Tensions are intensifying among those concerned about losing their civil liberties and others worried the liberal government's reluctance to curtail freedoms has resulted in the country now having one of the world's most rapidly rising infection rates.
Twenty operating theatre staff tested positive after an outbreak at a hospital in Limburg province, including three surgeons. One of them is now being treated in the intensive care unit of their own hospital.
No modifications to the existing rules - which include bars closing at 22:00 local time and wearing a face covering "strongly advised" in enclosed public spaces - are expected until next week when the impact of current measures can be assessed.
One headline on the Dutch public service broadcaster's website this morning reads "Where are you still welcome as a Dutch person this autumn holiday?"
You may be surprised to discover six countries in Europe are still prepared to accept residents from what's now the European coronavirus hotspot.
Australian parliament backs tax cuts plan
PM Scott Morrison's government presented the federal budget earlier this week
The Australian government's tax cuts programme affecting millions of people has been backed by parliament.
The cuts, initially due to kick in in 2022, have been backdated to July this year as part of the government's coronavirus budget unveiled three days ago.
The tax office will now update the Pay As You Go tables, meaning employees will get more money in their paypackets "before the end of the year", Treasurer Josh Frydenberg was quoted as saying.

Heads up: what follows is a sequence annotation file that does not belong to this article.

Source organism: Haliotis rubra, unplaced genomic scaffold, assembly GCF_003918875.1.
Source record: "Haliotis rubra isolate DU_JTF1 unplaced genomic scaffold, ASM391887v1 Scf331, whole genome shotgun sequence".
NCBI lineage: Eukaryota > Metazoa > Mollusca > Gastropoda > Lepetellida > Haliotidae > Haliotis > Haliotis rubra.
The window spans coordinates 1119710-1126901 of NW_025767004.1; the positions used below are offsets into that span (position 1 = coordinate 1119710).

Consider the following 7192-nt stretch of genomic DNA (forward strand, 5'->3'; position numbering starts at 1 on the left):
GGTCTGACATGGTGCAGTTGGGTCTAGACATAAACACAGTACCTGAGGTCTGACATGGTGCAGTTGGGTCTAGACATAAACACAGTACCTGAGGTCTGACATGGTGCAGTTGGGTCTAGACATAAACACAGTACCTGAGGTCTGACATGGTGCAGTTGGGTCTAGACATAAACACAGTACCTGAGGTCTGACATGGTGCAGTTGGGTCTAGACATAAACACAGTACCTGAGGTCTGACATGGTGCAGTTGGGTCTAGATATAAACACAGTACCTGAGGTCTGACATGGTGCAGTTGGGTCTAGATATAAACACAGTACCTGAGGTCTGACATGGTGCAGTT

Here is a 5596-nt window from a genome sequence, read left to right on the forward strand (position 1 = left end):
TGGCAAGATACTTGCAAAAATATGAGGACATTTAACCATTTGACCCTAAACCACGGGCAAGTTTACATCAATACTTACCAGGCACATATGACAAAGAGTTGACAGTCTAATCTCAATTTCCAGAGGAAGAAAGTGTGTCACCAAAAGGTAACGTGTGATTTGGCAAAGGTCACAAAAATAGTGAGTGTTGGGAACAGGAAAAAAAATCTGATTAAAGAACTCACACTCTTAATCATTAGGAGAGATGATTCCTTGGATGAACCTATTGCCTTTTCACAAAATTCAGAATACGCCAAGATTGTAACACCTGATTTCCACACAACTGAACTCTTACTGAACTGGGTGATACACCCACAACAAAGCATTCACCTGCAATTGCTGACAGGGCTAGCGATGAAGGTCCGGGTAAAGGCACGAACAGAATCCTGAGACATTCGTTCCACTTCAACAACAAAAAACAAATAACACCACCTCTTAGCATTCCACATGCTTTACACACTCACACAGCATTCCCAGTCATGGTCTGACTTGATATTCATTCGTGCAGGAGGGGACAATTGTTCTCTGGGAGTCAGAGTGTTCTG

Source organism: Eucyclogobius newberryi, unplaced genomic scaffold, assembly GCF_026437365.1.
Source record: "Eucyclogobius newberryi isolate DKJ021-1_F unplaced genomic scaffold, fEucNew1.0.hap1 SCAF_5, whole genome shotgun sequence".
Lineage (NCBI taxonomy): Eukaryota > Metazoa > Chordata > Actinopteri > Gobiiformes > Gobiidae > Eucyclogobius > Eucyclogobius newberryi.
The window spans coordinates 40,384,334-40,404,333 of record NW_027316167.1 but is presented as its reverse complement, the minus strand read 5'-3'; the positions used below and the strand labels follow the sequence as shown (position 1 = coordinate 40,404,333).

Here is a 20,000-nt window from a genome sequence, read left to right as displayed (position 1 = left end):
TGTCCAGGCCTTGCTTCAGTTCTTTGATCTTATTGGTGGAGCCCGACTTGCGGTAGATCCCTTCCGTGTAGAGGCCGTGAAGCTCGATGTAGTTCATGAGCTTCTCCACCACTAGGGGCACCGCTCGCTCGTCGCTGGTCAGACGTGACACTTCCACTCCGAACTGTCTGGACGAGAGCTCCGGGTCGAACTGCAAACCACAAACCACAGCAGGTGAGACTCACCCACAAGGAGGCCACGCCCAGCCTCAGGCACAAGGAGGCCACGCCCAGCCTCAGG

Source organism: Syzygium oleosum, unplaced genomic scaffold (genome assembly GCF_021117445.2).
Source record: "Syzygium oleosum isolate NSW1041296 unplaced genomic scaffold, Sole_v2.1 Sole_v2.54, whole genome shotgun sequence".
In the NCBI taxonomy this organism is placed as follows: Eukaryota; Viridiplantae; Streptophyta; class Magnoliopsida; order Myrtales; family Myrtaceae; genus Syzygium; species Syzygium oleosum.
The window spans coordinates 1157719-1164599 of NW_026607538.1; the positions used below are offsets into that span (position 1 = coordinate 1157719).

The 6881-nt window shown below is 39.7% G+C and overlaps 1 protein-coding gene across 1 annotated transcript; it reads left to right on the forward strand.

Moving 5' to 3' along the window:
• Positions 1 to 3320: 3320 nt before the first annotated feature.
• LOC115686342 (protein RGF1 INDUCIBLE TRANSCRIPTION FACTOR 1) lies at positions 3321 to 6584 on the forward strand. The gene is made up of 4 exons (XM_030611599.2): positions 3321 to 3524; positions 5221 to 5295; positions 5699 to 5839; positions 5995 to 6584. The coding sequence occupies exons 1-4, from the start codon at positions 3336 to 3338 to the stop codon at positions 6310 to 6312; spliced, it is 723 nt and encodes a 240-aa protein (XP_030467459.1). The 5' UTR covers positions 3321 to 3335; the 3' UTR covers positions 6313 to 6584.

China in 'vaccine diplomacy' pushRobin Brant - BBC News, Beijing
There’s diplomacy, there’s mask diplomacy and then there’s vaccine diplomacy.
China is determined to increase its influence at multilateral - and often regulatory - bodies like the United Nations and the World Health Organization.
This pledge to support Covax is fresh evidence of that commitment.
The scheme is aimed at distributing two million doses of a vaccine across the world, particularly to developing nations, by the end of next year.
The move is also though an element of what is certain to be "vaccine diplomacy", as China seeks to repair its image across a world dealing with a pandemic which originated in its borders.
We don’t know the specifics of the financial commitment to Covas - but it's a commitment that the US has not made.
President Donald Trump has labelled the organisation behind it, the WHO, "corrupt".
Stepping in where the US, and Russia, have so far refused to go demonstrates China’s wish to ensure what it called an "equitable" distribution of a vaccine.
But there are plenty questions that remain: will China, or indeed others, act unilaterally to give a vaccine to favoured nations?
Will it reveal more about the vaccines it says it's given to thousands of key workers who are not part of the official human trials?
Balkan nations record infection spikesGuy De Launey, BBC Balkans Correspondent
Countries in the Balkans are scrambling to limit the spread of coronavirus after many of them reported record numbers of new cases in the past 24 hours:
- Croatia - 542
- Bosnia - 453
- Slovenia - 387
- North Macedonia - 364
Even where records remain unbroken, there is cause for serious concern.
Almost a third of tests carried out in Montenegro came back positive.
In comparison, just 2.5% of Serbia’s coronavirus tests confirmed an infection.
Slovenia’s authorities had already been alarmed by the rising numbers of cases in the country. Police are enforcing new restrictions from Friday, including a ban on gatherings of more than 10 people.
But some events will still be allowed to go ahead with as many as 500 people if they secure a licence - including religious services and sports fixtures.
Croatia’s authorities say they are preparing new measures, including the compulsory use of facemasks indoors.
But in the meantime, there was one piece of good news: Italy is removing Croatia from its travel “red list”. That means crossing borders will be possible without a negative coronavirus test or quarantine for the first time since August.